5. G.A.Phillips says:

    Being denied acceptance to a major university is a good thing, less of a chance of you turning into a liberal elitist/new age Nazi, or a half ass Republican liberal elitist/new age Nazi wannabe in todays intellectual climate of evolutionary stupidity.

  6. Steve Verdon says:

    This is news? I’ve known this for at least 15 years.

    Yet more proof that Yglesias is clueless.

  7. odograph says:

    I think I’ve told you this before … a woman I work with was scolding her nephew to study harder, when he said “but Auntie, I don’t want to be Asian!”

    That cuts on so many levels, that an auntie would think education was her responsibility, and that by age 10 or something her nephew would have figured it all out.

    That 20:20 show compared teenagers in the mid-west and in India, how hard they worked, and what their expectations were. In the west we expect(ed) a certain success just by being here.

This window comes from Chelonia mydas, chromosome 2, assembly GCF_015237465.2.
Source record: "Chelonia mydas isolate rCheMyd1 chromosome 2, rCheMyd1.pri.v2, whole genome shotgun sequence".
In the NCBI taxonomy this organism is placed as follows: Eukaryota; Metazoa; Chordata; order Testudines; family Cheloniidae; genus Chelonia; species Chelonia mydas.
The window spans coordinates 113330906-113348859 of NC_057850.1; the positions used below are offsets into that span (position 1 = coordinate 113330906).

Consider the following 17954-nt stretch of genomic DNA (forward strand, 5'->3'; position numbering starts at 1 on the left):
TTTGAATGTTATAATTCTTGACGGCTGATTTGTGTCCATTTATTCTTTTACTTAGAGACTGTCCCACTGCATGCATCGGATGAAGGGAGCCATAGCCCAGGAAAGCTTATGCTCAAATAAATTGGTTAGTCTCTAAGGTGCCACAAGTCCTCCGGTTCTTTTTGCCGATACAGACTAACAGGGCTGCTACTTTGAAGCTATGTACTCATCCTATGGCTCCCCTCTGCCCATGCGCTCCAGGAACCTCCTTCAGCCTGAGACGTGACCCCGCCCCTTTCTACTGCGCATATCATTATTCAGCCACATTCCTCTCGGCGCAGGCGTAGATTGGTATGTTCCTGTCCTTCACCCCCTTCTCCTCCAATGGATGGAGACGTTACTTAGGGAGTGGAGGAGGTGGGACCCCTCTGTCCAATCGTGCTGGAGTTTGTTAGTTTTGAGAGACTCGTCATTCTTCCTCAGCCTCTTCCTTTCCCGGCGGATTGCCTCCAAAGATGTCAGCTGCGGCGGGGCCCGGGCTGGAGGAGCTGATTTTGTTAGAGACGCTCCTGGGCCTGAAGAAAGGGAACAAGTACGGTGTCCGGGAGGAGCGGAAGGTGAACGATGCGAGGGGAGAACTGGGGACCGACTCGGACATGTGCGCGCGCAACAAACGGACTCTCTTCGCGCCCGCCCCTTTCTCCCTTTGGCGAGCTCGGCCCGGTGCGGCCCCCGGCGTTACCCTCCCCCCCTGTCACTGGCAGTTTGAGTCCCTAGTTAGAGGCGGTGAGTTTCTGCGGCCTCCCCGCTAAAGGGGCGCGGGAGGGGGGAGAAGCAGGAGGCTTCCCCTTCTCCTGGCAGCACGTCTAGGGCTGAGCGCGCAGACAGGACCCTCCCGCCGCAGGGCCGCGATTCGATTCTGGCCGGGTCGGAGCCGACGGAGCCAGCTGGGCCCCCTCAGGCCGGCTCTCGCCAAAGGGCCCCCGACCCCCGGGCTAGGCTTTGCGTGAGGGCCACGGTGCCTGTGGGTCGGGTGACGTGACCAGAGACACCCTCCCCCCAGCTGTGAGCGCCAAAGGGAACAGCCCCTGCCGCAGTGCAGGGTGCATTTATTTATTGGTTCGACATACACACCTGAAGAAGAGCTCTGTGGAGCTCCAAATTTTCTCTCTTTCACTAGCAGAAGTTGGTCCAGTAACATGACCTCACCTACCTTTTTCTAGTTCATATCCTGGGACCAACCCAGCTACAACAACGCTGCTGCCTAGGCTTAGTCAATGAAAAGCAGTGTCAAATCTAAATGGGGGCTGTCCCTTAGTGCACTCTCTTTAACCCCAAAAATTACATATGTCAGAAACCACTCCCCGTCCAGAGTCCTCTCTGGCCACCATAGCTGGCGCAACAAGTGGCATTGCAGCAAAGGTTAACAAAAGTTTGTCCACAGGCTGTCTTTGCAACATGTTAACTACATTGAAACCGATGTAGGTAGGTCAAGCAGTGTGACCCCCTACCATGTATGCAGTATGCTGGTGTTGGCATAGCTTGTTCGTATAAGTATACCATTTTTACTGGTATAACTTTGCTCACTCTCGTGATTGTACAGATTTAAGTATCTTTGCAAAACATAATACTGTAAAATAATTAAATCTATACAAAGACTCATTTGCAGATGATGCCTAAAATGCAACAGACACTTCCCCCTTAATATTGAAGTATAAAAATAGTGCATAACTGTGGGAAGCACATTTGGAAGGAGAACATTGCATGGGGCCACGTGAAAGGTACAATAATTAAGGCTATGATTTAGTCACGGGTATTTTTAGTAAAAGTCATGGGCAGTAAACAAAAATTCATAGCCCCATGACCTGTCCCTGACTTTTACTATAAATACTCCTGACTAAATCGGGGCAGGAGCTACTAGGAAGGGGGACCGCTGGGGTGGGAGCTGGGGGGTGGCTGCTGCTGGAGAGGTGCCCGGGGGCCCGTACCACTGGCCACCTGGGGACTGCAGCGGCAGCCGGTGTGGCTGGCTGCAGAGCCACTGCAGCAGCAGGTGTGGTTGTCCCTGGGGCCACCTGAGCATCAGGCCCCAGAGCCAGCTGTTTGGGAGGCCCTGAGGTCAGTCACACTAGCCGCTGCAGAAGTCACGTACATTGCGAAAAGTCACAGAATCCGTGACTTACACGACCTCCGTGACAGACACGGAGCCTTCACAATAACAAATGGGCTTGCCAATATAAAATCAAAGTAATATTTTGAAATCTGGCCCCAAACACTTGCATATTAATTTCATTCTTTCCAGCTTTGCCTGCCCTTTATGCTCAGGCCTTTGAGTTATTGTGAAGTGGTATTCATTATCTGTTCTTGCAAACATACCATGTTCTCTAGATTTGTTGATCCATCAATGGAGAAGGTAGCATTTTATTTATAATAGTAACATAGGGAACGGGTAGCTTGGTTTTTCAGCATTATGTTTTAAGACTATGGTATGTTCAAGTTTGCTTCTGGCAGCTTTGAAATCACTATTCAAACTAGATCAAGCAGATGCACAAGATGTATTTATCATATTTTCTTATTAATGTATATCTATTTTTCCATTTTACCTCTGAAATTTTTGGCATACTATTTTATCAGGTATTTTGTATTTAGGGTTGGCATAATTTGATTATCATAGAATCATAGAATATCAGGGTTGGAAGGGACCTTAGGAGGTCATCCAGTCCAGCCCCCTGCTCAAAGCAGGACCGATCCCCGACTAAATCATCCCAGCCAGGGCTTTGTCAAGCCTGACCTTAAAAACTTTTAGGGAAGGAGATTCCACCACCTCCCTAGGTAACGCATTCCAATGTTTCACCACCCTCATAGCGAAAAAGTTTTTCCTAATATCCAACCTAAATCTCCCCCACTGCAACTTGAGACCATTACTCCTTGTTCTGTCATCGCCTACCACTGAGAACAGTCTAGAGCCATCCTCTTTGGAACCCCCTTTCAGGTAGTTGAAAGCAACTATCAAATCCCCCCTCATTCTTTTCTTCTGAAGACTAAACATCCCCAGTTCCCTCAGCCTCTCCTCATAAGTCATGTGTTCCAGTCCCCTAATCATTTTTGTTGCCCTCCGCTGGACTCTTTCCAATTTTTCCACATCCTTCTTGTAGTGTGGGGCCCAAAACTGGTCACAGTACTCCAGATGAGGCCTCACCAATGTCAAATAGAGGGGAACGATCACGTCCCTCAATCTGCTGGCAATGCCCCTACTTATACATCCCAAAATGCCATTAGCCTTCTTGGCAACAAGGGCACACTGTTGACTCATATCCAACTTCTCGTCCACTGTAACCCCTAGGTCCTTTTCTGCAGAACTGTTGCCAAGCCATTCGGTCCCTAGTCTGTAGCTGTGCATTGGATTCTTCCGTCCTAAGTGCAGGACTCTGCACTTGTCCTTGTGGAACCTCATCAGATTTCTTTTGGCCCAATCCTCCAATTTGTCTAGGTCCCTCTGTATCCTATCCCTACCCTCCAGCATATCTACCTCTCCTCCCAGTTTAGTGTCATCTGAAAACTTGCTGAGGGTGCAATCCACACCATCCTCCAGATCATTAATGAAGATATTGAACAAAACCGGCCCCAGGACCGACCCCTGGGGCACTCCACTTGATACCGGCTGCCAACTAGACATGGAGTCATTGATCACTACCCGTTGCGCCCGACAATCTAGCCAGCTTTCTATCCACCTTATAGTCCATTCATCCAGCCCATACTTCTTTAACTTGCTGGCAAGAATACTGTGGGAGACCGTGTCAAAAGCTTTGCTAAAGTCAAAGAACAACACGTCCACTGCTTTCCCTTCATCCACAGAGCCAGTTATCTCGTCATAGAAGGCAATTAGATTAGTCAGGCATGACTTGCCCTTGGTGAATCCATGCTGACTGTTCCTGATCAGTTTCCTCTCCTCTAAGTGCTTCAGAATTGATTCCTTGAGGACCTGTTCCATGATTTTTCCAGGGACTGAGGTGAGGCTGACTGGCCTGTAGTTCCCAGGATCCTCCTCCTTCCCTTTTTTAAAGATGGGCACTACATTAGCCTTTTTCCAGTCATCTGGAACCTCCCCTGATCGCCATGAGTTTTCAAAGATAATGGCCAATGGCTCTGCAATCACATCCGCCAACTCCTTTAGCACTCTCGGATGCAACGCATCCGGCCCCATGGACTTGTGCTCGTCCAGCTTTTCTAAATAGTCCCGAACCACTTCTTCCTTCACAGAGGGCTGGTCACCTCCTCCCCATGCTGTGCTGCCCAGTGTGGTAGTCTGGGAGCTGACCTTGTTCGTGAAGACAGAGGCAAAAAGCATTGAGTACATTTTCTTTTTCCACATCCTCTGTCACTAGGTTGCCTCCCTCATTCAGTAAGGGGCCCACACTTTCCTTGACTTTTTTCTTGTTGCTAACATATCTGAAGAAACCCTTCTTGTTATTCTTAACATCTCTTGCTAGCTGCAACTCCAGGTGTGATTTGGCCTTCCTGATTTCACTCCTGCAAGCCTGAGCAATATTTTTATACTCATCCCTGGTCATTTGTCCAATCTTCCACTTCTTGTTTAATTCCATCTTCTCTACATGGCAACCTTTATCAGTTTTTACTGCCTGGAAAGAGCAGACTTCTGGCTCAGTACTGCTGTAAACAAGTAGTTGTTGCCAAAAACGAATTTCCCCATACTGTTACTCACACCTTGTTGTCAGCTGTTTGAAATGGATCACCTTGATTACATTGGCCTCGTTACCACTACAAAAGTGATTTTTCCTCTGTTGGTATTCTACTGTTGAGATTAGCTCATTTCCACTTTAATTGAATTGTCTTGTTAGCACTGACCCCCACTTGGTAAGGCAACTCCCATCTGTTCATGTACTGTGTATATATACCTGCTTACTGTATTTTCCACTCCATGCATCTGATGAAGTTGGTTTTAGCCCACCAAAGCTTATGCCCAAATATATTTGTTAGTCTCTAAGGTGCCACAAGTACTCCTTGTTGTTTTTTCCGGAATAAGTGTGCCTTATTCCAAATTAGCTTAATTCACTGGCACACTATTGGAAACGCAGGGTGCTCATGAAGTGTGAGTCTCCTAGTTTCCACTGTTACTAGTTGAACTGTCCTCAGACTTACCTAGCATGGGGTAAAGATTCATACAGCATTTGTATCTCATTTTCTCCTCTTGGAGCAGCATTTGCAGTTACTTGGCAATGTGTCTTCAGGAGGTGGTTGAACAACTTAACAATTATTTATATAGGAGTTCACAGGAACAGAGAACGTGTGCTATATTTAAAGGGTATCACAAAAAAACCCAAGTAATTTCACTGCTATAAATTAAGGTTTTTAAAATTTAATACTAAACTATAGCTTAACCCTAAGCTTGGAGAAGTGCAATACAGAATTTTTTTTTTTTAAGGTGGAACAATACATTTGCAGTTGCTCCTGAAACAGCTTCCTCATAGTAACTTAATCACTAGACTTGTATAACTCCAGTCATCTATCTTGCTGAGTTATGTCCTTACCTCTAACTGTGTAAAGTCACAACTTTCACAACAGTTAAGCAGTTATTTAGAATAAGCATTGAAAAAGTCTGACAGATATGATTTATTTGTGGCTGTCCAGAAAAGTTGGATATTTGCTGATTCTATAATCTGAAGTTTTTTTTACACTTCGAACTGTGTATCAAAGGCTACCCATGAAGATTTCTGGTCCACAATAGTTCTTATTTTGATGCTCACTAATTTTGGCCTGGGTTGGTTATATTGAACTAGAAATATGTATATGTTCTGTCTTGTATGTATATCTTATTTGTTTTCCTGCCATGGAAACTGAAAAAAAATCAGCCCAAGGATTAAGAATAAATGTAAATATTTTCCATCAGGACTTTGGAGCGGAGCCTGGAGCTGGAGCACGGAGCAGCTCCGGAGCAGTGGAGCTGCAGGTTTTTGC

I think those Asian college students are a little global competition brought home. Better to step our game, than to just complain.

  8. I think those Asian college students are a little global competition brought home. Better to step our game, than to just complain.

    We rather whine and complain and possibly enact discriminatory policies. For instance, the LPGA English policy that was announced last summer and then dropped almost immediately after the uproar it caused. One prominent golf writer said it wasn’t coincidence that the policy’s timing came during a period of Asian domination of the tour.(Few remember that 2007 was hardly stellar year for Asian players on tour. 4 wins for the whole year)

  9. This is news? I’ve known this for at least 15 years.

    Do I here an echo in here?

  10. odograph says:

    This is news? I’ve known this for at least 15 years.

    Yet more proof that Yglesias is clueless.

    Note to self, Steve will never run a column on something he has known for 15 years 😉

  11. Steve Verdon says:

    Note to self, Steve will never run a column on something he has known for 15 years 😉

    Well, lets call it old news then that some clueless people need to be informed of. A casual glance of admissions at UCs and grades/GPAs by race would show that there was indeed discrimination.

  12. sam says: